NASA - EOS Terra Mission patch.
Aug. 23, 2018
Lane - Formerly 14E (Eastern Pacific)
An infrared look by NASA's Terra satellite provided forecasters with temperature data in the Category 4 hurricane near Hawaii. Terra data showed a large ring of coldest and most powerful storms around Hurricane Lane's eye on Aug. 23.
Image above: On Aug. 23 at 4:15 a.m. EDT (0815 UTC) NASA's Terra satellite found the coldest temperatures of the strongest thunderstorms (yellow) in Hurricane Lane were as cold as or colder than minus 80 degrees Fahrenheit (minus 62.2 Celsius) northeast and southwest of the eye. They were embedded in a large area of storms (red) that circled the eye where cloud top temperatures were as cold as or colder than minus 70 degrees Fahrenheit (minus 56.6 degrees Celsius). Image Credits: NRL/NASA.
NOAA's Central Pacific Hurricane Center or CPHC noted that a Hurricane Warning is in effect for Oahu, Maui County including the islands of Maui, Lanai, Molokai and Kahoolawe and Hawaii County. A Hurricane Watch is in effect for Kauai County, including the islands of Kauai and Niiha.
On Aug. 23 at 4:15 a.m. EDT (0815 UTC) the Moderate Resolution Imaging Spectroradiometer or MODIS instrument aboard NASA's Terra satellite analyzed cloud top temperatures in infrared light. MODIS found cloud top temperatures of the strongest thunderstorms northeast and southwest of the eye were as cold as or colder than minus 80 degrees Fahrenheit (minus 62.2 Celsius). They were embedded in a large area or storms that circled the eye where cloud top temperatures were as cold as or colder than minus 70 degrees Fahrenheit (minus 56.6 degrees Celsius).
Cloud top temperatures that cold indicate strong storms that have the capability to create heavy rain. Rainfall is expected to be the biggest threat from Lane.
CPHC said, "The cloud-filled eye continues to be surrounded by a solid ring of cold cloud tops, with lightning bursts persisting in the northern eye wall for the last several hours."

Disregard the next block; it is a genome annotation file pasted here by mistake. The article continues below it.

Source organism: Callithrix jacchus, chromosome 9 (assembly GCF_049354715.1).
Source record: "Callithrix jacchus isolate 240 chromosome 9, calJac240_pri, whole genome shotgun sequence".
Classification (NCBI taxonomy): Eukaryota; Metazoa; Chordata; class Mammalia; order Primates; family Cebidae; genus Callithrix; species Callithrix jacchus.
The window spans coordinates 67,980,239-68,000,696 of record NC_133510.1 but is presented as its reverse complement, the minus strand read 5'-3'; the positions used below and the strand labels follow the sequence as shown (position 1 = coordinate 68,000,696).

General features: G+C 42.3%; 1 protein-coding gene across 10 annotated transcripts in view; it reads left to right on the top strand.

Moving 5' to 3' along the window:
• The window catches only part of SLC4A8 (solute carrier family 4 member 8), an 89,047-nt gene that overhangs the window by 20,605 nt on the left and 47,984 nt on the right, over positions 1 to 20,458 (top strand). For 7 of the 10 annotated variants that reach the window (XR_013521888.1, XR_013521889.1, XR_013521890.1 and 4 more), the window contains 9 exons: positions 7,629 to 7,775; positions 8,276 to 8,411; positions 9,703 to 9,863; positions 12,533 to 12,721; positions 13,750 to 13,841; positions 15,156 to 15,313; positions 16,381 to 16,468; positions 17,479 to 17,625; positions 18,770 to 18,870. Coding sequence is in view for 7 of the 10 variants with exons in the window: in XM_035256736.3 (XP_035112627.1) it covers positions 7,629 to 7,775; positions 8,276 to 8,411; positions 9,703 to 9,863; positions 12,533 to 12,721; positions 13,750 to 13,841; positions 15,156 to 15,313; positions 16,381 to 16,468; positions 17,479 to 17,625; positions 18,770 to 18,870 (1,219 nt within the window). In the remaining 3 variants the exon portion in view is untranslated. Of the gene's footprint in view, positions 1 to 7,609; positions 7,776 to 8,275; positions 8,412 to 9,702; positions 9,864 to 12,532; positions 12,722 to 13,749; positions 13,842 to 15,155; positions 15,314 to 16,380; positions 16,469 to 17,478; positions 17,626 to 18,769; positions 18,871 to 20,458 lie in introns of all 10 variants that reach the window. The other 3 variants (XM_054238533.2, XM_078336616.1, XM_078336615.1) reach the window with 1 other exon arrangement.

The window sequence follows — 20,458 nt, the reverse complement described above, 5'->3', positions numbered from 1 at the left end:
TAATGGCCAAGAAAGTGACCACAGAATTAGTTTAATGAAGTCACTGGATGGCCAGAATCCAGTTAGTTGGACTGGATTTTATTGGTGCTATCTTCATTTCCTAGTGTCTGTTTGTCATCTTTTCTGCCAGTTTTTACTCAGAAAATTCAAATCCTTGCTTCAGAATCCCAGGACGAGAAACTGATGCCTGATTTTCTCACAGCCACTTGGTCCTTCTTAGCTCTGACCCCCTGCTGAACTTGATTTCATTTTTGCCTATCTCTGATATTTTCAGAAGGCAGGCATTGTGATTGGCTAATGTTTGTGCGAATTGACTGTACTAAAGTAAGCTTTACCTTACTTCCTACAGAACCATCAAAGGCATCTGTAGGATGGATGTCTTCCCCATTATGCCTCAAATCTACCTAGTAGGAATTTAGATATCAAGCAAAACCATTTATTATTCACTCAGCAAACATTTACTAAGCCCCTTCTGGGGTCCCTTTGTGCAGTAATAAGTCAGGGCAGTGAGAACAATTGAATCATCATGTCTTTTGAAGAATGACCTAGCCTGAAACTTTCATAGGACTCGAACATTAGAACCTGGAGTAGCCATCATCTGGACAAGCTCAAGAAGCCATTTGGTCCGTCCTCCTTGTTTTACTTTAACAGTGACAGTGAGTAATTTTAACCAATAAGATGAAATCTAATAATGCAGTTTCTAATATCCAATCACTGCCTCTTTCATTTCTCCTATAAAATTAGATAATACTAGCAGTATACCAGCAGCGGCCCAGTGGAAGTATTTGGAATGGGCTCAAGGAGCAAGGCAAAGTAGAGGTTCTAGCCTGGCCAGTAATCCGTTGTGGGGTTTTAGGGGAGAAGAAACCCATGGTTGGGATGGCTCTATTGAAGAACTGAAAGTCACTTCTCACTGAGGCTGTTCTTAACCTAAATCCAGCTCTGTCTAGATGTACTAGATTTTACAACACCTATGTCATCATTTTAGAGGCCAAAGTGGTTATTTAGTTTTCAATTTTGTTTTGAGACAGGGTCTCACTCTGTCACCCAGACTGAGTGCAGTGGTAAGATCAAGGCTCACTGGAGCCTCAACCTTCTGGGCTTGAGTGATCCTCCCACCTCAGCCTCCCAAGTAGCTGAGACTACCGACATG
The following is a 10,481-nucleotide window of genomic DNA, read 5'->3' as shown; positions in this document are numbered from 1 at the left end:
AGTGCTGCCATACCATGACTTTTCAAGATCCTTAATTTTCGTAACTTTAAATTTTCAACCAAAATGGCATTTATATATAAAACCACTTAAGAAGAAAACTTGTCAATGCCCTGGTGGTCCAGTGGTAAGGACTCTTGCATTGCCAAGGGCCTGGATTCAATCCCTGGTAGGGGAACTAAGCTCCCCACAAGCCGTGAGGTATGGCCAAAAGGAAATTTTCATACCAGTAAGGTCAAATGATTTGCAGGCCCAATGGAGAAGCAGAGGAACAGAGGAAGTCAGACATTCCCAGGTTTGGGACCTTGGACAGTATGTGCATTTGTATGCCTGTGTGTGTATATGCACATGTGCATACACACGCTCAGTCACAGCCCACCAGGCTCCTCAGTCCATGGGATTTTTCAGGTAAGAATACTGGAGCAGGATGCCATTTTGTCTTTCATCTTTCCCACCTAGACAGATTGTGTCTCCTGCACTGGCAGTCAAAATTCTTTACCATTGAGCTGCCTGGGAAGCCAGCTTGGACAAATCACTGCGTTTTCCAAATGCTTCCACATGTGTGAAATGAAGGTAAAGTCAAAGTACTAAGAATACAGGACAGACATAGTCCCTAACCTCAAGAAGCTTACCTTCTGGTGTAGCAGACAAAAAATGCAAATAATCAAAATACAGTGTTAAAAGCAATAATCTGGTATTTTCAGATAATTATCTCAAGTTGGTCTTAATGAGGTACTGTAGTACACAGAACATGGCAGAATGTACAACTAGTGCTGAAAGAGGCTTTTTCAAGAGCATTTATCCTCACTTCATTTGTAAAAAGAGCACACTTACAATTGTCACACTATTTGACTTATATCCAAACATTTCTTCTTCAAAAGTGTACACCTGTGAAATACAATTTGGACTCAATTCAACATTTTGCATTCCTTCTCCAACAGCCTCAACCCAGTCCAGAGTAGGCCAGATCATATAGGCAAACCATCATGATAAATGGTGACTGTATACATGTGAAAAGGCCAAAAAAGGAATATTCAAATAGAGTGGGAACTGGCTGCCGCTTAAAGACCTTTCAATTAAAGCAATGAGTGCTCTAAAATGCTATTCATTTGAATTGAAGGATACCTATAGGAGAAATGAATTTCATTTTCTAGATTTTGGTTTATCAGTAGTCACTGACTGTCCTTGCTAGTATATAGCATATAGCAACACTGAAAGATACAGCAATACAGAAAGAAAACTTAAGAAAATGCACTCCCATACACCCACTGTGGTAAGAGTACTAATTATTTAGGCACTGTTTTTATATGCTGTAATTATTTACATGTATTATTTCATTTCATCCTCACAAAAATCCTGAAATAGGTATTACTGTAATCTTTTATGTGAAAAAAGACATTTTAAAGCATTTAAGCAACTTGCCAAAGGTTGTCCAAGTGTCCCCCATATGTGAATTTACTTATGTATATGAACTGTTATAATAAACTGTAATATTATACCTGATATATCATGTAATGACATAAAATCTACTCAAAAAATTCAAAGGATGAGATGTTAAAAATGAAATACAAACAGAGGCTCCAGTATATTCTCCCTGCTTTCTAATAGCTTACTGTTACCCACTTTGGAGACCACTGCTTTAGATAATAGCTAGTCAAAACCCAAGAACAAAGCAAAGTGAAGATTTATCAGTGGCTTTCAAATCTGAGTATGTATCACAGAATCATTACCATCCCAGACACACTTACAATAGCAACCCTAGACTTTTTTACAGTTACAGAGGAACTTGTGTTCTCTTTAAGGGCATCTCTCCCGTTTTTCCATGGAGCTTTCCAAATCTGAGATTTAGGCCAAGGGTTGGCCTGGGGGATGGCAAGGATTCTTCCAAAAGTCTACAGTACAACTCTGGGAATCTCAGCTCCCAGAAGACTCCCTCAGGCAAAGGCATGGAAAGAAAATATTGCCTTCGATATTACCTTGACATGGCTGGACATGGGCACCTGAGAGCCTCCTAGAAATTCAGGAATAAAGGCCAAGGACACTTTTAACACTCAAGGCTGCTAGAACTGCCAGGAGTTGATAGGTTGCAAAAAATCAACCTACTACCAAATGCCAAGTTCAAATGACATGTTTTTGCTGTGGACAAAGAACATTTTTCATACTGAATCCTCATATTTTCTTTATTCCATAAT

CPHC also noted, "Excessive rainfall associated with Lane will impact the Hawaiian Islands into the weekend, leading to significant and life-threatening flash flooding and landslides. Lane is expected to produce total rain accumulations of 10 to 20 inches, with localized amounts in excess of 30 inches over the Hawaiian Islands."
NASA's Terra satellite. Image Credit: NASA
At 8 a.m. EDT (2 a.m. HST/1200 UTC) on Aug. 23, the eye of Hurricane Lane was located by satellite and radar near latitude 16.5 degrees north and longitude 157.3 degrees west.
NOAA's CPHC said, "Lane is moving toward the northwest near 7 mph (11 kph). This general motion is expected to continue today, with a gradual turn toward the north-northwest. On Friday, a turn toward the north is anticipated as Lane's forward motion slows even more. A turn back toward the west is expected on Saturday. On the forecast track, the center of Lane will move very close to or over the main Hawaiian Islands later today through Friday (Aug. 24)."
Maximum sustained winds are near 130 mph (215 kph) with higher gusts. Hurricane-force winds extend outward up to 40 miles (65 km) from the center and tropical-storm-force winds extend outward up to 140 miles (220 km).
Lane is a powerful category 4 hurricane on the Saffir-Simpson Hurricane Wind Scale.
CPHC said, "Some weakening is forecast during the next day or so, with more significant weakening thereafter. Lane is expected to remain a hurricane as it approaches the islands."
NASA Stares Major Hurricane Lane in the Eye
NASA & JAXA GPM Satellite Finds Heavy Rainfall in Powerful Hurricane Lane
For updated forecasts, visit: http://www.prh.noaa.gov/cphc
NASA's Terra satellite: https://terra.nasa.gov/
Images (mentioned), Text, Credits: NASA's Goddard Space Flight Center, by Rob Gutro.